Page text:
In a world defined by cities reaching for the sky, Dr. David Gillette has dedicated his life to looking below the surface at the world that once was. Dave is many things: a paleontologist, a geologist, and a biologist, who studies the history of the Earth through the lens of evolution. Although Dave is retired, he is still active within the research and outreach community. With his trusty rock hammer, Dave explores the life that once existed on Earth millions of years ago, taking opportunities as they come to him to explore new areas and find new fossils, as well as to share his work with the public. 

Dave grew up in Michigan as a farm kid, with a hands-on lifestyle that would follow him into his career. In high school, Dave was interested in the adaptation of plants and animals and ultimately wanted to pursue a biology degree as a follow-up to his youth interests, and he did so, at Michigan State University.  Here, he was exposed to evolution as an idea to explain those adaptations he observed, and he explored opportunities into the study of geology and geologic time. “I was hooked,” Dave began working with research on reptiles and amphibians, and he never looked back. 

Dave continued his education at Southern Methodist University in geology and paleontology, alongside holding a fellowship at the Smithsonian Institution in Washington, DC. “This is where I began research on a topic that now, 50 years later, I am still working on.”

“Like all other paleontologists, I’m an opportunist. As opportunities appeared, I took them.”

Dave did his dissertation on North American Glyptodons, which are giant, ancient ancestors of the armadillo who flourished in South America, and some in North America. They have a rigid shell, and can sometimes be the size of a Volkswagen Beetle! Dave studies the evolution of these mammals, how they got here, how they lived, and how they went extinct.

What got you interested in this research?

Throughout his career, Dave studied the Columbian Mammoth (an extinct species that inhabited North and Central America millions of years ago), ground sloths, and saber-tooth cats. “With every discovery I make, I am fascinated with what I find.” Dave also studied dinosaurs, doing many excavations and even naming several. One of them was a giant Seismosaurus from New Mexico. 

Other dinosaurs might seem more familiar, such as the fossils on display in the lobby of the Museum of Northern Arizona. Dave describes this discovery as one of the strangest working experiences out in the field. He was doing excavation work in the Glen Canyon National Recreation Area and came upon the remains of a dinosaur that was known before only to inhabit parts of Mongolia. The dinosaur is a Nothronychus graffami, or a Therizinosaurus, which is a sickle-claw dinosaur that was bipedal. This was the first complete skeleton of the species, and for Dave, it was exciting to be able to bring these remains to the public. 

How do you hope your research specifically will make an impact on the community / to society?

Dave has always worked on making his research more accessible to the public such as displaying his discoveries in the exhibits at the Museum of Northern Arizona or working on documentary film with BBC on Ice Age Giants. In terms of impact, Dave hopes that he can use what he has learned to generate interest in the topic, and to generate interest in science. Dave shares his belief that it is a responsibility for scientists and educators to promote scientific thinking and broaden our interest in science so that the future is well informed. Dave was the Keynote Speaker for the Flagstaff Festival of Science in 2007.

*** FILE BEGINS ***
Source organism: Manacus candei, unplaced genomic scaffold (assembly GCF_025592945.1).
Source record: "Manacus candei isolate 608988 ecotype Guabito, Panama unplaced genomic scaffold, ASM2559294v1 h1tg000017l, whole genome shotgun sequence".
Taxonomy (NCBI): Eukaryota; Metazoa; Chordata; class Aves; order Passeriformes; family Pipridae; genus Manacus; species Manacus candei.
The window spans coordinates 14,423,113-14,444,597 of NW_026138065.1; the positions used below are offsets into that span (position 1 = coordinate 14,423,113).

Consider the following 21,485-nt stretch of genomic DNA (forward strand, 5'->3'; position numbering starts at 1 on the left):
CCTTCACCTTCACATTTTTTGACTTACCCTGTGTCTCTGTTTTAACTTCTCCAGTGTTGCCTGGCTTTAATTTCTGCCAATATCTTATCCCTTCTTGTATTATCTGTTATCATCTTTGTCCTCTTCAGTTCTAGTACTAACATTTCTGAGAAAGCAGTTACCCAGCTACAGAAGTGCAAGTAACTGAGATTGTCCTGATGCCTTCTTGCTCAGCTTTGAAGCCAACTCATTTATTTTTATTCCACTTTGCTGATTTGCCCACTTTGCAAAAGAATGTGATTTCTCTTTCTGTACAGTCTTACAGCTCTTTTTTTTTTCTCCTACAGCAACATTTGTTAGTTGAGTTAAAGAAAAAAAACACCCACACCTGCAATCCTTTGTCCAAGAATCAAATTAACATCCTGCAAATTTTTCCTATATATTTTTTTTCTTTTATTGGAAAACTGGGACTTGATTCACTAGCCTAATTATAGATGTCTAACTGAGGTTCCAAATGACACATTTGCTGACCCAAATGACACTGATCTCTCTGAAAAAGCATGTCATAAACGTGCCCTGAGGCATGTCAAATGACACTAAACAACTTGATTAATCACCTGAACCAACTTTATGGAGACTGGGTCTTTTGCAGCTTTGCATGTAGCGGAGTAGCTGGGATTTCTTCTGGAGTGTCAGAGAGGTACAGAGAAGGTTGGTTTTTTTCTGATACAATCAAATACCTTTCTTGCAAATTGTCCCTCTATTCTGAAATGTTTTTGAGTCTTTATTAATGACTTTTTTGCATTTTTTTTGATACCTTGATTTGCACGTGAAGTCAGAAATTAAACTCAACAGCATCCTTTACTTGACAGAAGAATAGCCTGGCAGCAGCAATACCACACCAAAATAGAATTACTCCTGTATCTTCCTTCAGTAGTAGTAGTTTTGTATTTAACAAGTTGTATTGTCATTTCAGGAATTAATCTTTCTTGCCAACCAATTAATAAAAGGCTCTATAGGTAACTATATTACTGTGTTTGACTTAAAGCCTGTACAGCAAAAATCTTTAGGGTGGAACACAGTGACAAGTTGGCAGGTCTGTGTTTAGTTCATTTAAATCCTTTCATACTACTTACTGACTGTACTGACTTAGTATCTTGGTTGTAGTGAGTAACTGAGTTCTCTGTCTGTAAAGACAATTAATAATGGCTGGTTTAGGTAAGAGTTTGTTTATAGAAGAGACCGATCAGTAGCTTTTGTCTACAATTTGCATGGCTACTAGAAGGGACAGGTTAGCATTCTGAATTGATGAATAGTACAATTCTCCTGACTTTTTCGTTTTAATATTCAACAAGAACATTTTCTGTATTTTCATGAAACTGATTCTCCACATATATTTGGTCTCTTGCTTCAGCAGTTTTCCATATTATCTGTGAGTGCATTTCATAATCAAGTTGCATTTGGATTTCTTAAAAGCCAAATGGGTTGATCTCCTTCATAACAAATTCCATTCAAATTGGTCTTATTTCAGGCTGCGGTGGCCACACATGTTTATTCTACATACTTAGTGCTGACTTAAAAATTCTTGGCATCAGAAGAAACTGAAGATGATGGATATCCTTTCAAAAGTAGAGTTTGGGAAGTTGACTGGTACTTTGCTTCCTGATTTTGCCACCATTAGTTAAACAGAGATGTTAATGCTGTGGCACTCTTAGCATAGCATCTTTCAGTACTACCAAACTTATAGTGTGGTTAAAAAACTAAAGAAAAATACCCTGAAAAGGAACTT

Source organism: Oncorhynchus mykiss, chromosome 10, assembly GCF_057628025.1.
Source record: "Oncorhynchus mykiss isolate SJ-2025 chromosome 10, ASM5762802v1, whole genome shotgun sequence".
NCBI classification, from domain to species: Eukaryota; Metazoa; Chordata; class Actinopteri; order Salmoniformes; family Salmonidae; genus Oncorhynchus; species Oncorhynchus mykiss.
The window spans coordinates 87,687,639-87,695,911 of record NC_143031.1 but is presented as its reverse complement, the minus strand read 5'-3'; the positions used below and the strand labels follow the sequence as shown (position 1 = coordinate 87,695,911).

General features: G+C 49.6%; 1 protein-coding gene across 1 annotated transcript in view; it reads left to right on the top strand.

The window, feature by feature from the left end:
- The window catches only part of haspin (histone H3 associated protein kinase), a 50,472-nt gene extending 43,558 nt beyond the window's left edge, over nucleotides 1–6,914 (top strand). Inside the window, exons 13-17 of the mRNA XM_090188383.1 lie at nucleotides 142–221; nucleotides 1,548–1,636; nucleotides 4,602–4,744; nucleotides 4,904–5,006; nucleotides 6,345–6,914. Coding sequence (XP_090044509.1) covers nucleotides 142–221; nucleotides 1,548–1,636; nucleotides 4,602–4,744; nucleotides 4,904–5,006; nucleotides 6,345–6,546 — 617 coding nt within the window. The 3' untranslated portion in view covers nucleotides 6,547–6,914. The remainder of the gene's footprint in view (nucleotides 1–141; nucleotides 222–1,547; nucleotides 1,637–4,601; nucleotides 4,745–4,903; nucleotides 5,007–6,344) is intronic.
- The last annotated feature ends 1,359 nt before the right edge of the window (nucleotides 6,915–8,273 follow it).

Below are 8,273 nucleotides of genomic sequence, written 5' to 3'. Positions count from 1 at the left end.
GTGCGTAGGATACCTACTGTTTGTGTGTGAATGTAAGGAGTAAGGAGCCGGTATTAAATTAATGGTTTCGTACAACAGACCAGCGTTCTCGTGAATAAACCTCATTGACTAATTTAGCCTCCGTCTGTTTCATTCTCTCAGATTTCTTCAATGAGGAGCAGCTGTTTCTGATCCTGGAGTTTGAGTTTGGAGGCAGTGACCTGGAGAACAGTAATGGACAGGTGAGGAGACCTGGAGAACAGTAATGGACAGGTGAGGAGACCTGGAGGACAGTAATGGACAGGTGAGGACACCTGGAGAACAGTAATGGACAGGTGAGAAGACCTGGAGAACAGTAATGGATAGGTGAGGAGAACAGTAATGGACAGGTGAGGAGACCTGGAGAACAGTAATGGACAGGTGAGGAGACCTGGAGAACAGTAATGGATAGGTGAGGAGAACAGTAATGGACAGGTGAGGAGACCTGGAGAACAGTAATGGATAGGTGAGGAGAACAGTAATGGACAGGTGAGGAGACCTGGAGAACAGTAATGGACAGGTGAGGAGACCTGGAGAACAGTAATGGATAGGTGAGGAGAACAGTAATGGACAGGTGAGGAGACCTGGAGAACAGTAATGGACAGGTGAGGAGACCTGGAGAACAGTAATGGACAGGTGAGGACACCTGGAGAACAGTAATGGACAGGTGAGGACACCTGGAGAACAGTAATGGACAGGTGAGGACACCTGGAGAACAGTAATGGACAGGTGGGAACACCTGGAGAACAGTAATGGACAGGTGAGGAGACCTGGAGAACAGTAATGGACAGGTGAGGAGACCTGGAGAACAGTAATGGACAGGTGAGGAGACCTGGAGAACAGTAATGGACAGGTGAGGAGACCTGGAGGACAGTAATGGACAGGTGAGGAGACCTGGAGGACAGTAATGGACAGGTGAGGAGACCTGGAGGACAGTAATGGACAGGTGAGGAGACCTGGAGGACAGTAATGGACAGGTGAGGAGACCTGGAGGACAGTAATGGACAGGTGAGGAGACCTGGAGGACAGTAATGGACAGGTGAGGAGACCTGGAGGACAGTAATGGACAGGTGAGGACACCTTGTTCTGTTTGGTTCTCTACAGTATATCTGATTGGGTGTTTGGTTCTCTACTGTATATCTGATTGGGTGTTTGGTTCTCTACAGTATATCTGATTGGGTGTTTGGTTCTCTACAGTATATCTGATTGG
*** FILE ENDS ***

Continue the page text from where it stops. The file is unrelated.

“None of us scientists work in isolation.”

What is your favorite part of evolutionary research?

“None of us scientists work in isolation,” Dave explains. His favorite work has always centered around his students as he finds fulfillment in being able to teach and lead others to research. “However”, he says, “My favorite work is whatever I have been working on!” To Dave, each part of his job is exciting, whether it is excavation, lab work, writing reports, or giving public lectures.

What would you tell a young person who is interested in paleontology? How would you encourage them to get involved?

Dave shares that there is no real formula for getting into a career, but reading everything that you can get access to, applying yourself at school, and talking to people and scientists around you about what you are interested in are critical steps. “Don’t be afraid of any subject! You can overcome challenging topics in positive ways.” For Dave, an interdisciplinary approach was crucial in his education, and those early moments of inspiration led him to the fruitful career he has had.  He remarks, “An understanding of science leads to an understanding of others.”

The Festival believes that science should be accessible to anyone. Based on your experience, do you have a story you could share where either you saw someone else included to participate in scientific research or activity?

Dave tells an inspiring story about a young man named Paul, who had cystic fibrosis. One day, Dave received a phone call from Paul’s father and Paul, who wanted to know who would win, either a T-rex or a Seismosaurus. This led to an eight-year friendship between Paul and Dave, where Dave took Paul out into the field and helped him become immersed in the science and history around him. Dave mentions that both he and Paul grew over that period of time. “I gained a better appreciation of the joy of participating in Paul’s discovery.” For Dave, this was an important part of his life and shaped both his and Paul’s discovery and growth in the field. Dave is grateful for the friendship he made with Paul even though Paul passed away. 

Interview and article by Communications Intern, Claire Gibson